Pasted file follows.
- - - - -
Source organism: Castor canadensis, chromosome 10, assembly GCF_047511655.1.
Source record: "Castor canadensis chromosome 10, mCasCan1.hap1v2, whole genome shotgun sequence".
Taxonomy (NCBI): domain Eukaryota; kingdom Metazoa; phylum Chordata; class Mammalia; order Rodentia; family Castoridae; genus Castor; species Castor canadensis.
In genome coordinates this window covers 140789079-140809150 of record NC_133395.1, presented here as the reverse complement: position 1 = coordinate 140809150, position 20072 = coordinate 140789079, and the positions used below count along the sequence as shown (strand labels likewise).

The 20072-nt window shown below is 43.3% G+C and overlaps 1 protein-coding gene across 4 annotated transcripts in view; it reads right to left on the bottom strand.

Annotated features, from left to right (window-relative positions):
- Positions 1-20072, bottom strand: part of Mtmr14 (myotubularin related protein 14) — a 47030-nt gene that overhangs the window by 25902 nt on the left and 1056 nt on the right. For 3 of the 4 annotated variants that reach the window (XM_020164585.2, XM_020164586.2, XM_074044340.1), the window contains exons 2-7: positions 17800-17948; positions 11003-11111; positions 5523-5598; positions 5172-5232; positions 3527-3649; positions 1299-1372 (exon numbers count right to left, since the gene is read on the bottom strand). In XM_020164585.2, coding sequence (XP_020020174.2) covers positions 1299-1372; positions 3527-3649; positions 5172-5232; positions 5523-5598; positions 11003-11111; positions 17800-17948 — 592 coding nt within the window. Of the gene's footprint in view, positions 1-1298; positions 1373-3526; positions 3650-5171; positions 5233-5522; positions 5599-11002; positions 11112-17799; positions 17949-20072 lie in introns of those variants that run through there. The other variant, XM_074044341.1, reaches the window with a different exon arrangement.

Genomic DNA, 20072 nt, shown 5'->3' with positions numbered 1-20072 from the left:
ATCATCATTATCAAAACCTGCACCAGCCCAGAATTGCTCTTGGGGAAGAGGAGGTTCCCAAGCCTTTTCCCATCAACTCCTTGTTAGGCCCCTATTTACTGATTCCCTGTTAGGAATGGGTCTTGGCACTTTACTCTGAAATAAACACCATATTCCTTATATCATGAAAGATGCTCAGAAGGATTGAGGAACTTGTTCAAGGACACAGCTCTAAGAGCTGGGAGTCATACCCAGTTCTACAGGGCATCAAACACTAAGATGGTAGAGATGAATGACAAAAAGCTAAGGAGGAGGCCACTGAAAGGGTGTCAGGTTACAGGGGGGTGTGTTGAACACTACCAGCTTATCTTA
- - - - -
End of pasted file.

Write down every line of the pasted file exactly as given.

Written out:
Source organism: Castor canadensis, chromosome 10, assembly GCF_047511655.1.
Source record: "Castor canadensis chromosome 10, mCasCan1.hap1v2, whole genome shotgun sequence".
Taxonomy (NCBI): domain Eukaryota; kingdom Metazoa; phylum Chordata; class Mammalia; order Rodentia; family Castoridae; genus Castor; species Castor canadensis.
In genome coordinates this window covers 140789079-140809150 of record NC_133395.1, presented here as the reverse complement: position 1 = coordinate 140809150, position 20072 = coordinate 140789079, and the positions used below count along the sequence as shown (strand labels likewise).

The 20072-nt window shown below is 43.3% G+C and overlaps 1 protein-coding gene across 4 annotated transcripts in view; it reads right to left on the bottom strand.

Annotated features, from left to right (window-relative positions):
- Positions 1-20072, bottom strand: part of Mtmr14 (myotubularin related protein 14) — a 47030-nt gene that overhangs the window by 25902 nt on the left and 1056 nt on the right. For 3 of the 4 annotated variants that reach the window (XM_020164585.2, XM_020164586.2, XM_074044340.1), the window contains exons 2-7: positions 17800-17948; positions 11003-11111; positions 5523-5598; positions 5172-5232; positions 3527-3649; positions 1299-1372 (exon numbers count right to left, since the gene is read on the bottom strand). In XM_020164585.2, coding sequence (XP_020020174.2) covers positions 1299-1372; positions 3527-3649; positions 5172-5232; positions 5523-5598; positions 11003-11111; positions 17800-17948 — 592 coding nt within the window. Of the gene's footprint in view, positions 1-1298; positions 1373-3526; positions 3650-5171; positions 5233-5522; positions 5599-11002; positions 11112-17799; positions 17949-20072 lie in introns of those variants that run through there. The other variant, XM_074044341.1, reaches the window with a different exon arrangement.

Genomic DNA, 20072 nt, shown 5'->3' with positions numbered 1-20072 from the left:
ATCATCATTATCAAAACCTGCACCAGCCCAGAATTGCTCTTGGGGAAGAGGAGGTTCCCAAGCCTTTTCCCATCAACTCCTTGTTAGGCCCCTATTTACTGATTCCCTGTTAGGAATGGGTCTTGGCACTTTACTCTGAAATAAACACCATATTCCTTATATCATGAAAGATGCTCAGAAGGATTGAGGAACTTGTTCAAGGACACAGCTCTAAGAGCTGGGAGTCATACCCAGTTCTACAGGGCATCAAACACTAAGATGGTAGAGATGAATGACAAAAAGCTAAGGAGGAGGCCACTGAAAGGGTGTCAGGTTACAGGGGGGTGTGTTGAACACTACCAGCTTATCTTA